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“If I didn't believe that I had a God who was solid and dependable, a God who makes no mistakes, I couldn't continue what I am doing. I need that certainty to assure me that what I am doing is the right thing, and I need it in my day-to-day existence with all the problems that I personally face. I would have a great deal of trouble with them if I didn't have complete faith in Jesus Christ. I think that the hallmark of my existence is the integration of my surgical life with my Christian faith.”
“The fact that God is in control of this universe, as fallen as culture and civilization are, gives me a reason to go on. I never operate without having a subconscious feeling that there's no way this extraordinarily complicated mechanism known as the human body just happened to come up from slime and ooze somewhere. When I make an incision with my scalpel, I see organs of such intricacy that there simply hasn't been enough time for natural evolutionary processes to have developed them.”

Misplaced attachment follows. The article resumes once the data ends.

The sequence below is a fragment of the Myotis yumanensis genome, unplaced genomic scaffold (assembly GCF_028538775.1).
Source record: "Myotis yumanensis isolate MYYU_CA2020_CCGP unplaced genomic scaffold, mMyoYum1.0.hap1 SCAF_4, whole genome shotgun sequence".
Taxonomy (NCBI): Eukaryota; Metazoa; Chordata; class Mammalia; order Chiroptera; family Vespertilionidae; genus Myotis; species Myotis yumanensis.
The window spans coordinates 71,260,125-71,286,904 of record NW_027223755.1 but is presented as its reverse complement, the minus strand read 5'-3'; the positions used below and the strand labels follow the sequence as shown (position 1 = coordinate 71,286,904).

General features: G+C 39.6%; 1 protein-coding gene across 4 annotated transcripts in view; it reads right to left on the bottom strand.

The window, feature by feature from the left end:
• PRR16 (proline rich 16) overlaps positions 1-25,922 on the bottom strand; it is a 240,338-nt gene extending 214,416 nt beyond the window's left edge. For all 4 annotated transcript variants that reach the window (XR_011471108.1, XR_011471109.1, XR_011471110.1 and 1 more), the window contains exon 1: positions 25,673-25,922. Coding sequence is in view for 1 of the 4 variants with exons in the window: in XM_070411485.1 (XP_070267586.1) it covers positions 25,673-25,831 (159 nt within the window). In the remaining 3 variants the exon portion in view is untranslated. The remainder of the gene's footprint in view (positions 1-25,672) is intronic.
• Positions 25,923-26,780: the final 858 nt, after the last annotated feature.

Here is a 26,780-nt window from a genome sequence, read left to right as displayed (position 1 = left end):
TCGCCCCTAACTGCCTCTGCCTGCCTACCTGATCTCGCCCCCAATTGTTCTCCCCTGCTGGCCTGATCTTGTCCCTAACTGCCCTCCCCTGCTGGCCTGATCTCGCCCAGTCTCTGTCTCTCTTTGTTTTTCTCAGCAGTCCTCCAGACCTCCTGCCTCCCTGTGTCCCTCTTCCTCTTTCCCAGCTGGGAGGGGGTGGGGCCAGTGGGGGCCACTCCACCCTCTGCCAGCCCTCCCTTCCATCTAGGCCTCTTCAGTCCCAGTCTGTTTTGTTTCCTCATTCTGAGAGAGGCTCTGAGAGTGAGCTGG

“The other thing I would say is that the various abilities that I think I might have in surgery or decision-making processes are gifts from God. In the long run, I hold these in stewardship, and I am responsible to Him for the way I use them. For that reason, I try to integrate what I do in my professional life with what I believe in my Christian life so that I don't live those two parts of my life in separate compartments.”
Source: Scientists Who Believe: 21 Tell Their Own Stories, Moody Press, 1984